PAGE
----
At the end of my senior high school year, my class organized a trip to Heart Lake in Brampton, just outside Toronto. Here we felt five years of camaraderie could be brought to adequate closure; in other words . . . party time!

It was an overcast cool June morning and the beach area was mostly deserted. One of the girls hop-skipped up to the water and gingerly dipped one foot in. “It’s freezing!” she announced, running back.

The biggest and baddest dude of the class, known simply as Ox, shook his head. “Women, ha!” he said, looking at me. “What say we show these skirtsies and the rest of these pansies what real men are made of! Race you to the raft . . . loser moons the principal!”

“You’re on.” I replied, stripping down to my swimming trunks and racing for the water. I plunged in just before Ox. The water wasn’t merely freezing, it was downright galvanizing! As I came up gasping and began stroking, I heard whooping and cheers from our classmates and Ox blowing air like a whale beside me. Ahead, fifty yards or so, the raft awaited the victor. As I halved the distance, a whole body length ahead of my bovine friend, a sudden cramp seized my abdomen, and a moment later both my legs went numb . . . dragging behind me, weighing me down. Ox passed me; someone on shore yahooed . . . I went momentarily under. Using only my arms, fighting cramps that were quickly spreading to every muscle in my body, I managed to regain the surface. The raft now seemed at least fifty miles away. Ox was almost there. I was too proud to scream for help.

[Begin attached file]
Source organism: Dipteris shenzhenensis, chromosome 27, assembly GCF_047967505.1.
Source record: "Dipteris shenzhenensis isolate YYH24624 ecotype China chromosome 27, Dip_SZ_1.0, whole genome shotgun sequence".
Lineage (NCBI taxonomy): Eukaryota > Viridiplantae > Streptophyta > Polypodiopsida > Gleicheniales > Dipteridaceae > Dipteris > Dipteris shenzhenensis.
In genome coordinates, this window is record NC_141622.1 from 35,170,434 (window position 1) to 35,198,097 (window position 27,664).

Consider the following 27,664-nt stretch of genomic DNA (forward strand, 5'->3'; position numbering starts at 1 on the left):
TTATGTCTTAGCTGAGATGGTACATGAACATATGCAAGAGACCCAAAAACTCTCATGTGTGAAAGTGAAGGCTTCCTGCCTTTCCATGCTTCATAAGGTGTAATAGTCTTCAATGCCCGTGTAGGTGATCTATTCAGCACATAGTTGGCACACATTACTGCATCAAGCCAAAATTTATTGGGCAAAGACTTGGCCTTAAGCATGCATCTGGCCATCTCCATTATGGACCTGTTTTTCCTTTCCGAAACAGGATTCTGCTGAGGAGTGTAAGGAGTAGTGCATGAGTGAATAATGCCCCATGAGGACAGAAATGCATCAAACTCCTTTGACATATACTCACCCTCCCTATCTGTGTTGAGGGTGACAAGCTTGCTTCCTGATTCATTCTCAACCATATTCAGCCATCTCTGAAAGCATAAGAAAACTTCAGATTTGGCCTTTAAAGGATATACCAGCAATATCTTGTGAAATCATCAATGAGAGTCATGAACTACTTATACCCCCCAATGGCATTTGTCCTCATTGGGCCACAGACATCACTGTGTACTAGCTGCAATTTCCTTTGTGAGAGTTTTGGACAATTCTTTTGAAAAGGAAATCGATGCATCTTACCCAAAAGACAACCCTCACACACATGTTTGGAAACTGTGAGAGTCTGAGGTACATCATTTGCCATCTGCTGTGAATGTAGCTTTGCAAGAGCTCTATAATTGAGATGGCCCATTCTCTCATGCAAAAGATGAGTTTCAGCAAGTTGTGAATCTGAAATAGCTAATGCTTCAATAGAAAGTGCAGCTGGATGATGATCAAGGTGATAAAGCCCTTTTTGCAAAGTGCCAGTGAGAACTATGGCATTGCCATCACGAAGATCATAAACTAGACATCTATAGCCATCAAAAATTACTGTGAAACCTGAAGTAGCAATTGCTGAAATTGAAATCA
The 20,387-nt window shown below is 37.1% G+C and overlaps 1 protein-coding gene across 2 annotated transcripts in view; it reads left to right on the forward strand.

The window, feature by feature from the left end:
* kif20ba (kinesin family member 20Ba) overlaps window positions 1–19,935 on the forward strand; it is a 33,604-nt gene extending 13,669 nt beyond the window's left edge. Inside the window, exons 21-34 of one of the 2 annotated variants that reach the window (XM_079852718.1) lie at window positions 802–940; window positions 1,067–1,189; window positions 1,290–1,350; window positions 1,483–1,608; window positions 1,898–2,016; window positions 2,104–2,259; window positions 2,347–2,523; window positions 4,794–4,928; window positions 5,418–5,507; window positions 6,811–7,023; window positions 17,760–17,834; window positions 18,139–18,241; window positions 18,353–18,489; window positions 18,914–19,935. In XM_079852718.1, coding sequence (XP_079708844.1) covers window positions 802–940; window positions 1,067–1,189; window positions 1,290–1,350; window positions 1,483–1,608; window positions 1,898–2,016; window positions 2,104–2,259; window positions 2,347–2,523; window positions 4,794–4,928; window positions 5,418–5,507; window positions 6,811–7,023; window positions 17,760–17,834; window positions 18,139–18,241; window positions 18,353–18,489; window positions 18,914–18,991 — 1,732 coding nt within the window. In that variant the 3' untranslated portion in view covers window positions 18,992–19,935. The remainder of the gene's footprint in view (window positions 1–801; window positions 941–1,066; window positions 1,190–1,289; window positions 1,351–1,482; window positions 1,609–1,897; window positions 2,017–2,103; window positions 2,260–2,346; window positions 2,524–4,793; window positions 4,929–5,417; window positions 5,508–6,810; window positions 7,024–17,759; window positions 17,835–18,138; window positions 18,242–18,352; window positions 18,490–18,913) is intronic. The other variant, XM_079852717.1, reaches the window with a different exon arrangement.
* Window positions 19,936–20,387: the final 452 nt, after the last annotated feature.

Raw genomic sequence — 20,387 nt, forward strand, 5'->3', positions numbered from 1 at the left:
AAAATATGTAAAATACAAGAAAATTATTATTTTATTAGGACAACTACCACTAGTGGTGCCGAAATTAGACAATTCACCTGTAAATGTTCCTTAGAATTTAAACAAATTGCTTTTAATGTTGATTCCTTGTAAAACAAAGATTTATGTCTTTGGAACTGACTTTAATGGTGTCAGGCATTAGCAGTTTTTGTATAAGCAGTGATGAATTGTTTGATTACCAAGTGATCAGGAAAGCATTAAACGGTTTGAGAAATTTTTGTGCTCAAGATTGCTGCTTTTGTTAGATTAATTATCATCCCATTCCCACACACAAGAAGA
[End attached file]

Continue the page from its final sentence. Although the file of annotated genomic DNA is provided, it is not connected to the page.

As I went under again, it suddenly became clear that I was going to drown, right here, in front of all my friends. When I finally decided to forgo my pride and yell for help, I no longer had breath to do it with. As I slipped under, it was not my life that I saw flashing before my eyes, but my granny’s rosary. If only I could touch it just one last time, I thought as I watched it dangling in the shimmering light just below the surface of the water. I reached for it. I touched it. It broke; beads slipped through my numb fingers and went floating down past me. As my lungs compressed, begging for oxygen, rising from the depth of the lake I thought I heard those foreign whispers from my childhood. With one last desperate lunge, fighting a spreading torpor, I reached for the rosary again, and managed to get a grip of its tiny silver crucifix. This time it was as strong as a rope, and I felt it pulling me up.

I don’t know how, but moments later I was hoisting myself up onto the raft to join my already gloating friend. After a brief rest, without saying a word of what had happened, we swam back to shore without further incident.

When I got home later that day, the first thing I did was run up to my room to check on the rosary. As I threw the door open, I noticed it was gone; one of the nails had fallen out and the other hung askew downwards, as if someone had pulled it down in haste. Then, I stepped on what felt like a couple of tiny pebbles. With my heart knocking in my chest, I knelt down for a closer look and saw in amazement a scattering of loose beads . . . my granny’s rosary.

Vince Fantauzzi
Brampton, Ontario